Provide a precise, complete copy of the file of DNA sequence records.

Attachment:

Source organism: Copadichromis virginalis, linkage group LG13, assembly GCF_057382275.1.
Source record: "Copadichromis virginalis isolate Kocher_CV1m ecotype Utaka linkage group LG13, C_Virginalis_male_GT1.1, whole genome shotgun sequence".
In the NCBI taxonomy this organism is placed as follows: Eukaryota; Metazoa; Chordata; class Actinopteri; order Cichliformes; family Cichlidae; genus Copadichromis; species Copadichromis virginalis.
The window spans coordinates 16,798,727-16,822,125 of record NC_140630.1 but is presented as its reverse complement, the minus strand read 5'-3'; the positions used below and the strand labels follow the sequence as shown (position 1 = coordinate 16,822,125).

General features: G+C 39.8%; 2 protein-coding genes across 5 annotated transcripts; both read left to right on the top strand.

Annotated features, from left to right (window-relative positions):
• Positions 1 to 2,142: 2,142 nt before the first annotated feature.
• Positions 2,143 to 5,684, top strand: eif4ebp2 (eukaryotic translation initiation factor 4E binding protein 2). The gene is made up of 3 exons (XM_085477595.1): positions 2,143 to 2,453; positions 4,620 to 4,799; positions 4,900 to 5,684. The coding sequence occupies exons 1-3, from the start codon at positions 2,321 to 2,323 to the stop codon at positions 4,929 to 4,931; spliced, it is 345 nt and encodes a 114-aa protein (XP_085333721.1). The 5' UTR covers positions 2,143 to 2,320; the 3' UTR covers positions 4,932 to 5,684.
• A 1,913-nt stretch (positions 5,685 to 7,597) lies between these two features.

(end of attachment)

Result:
Source organism: Copadichromis virginalis, linkage group LG13, assembly GCF_057382275.1.
Source record: "Copadichromis virginalis isolate Kocher_CV1m ecotype Utaka linkage group LG13, C_Virginalis_male_GT1.1, whole genome shotgun sequence".
In the NCBI taxonomy this organism is placed as follows: Eukaryota; Metazoa; Chordata; class Actinopteri; order Cichliformes; family Cichlidae; genus Copadichromis; species Copadichromis virginalis.
The window spans coordinates 16,798,727-16,822,125 of record NC_140630.1 but is presented as its reverse complement, the minus strand read 5'-3'; the positions used below and the strand labels follow the sequence as shown (position 1 = coordinate 16,822,125).

General features: G+C 39.8%; 2 protein-coding genes across 5 annotated transcripts; both read left to right on the top strand.

Annotated features, from left to right (window-relative positions):
• Positions 1 to 2,142: 2,142 nt before the first annotated feature.
• Positions 2,143 to 5,684, top strand: eif4ebp2 (eukaryotic translation initiation factor 4E binding protein 2). The gene is made up of 3 exons (XM_085477595.1): positions 2,143 to 2,453; positions 4,620 to 4,799; positions 4,900 to 5,684. The coding sequence occupies exons 1-3, from the start codon at positions 2,321 to 2,323 to the stop codon at positions 4,929 to 4,931; spliced, it is 345 nt and encodes a 114-aa protein (XP_085333721.1). The 5' UTR covers positions 2,143 to 2,320; the 3' UTR covers positions 4,932 to 5,684.
• A 1,913-nt stretch (positions 5,685 to 7,597) lies between these two features.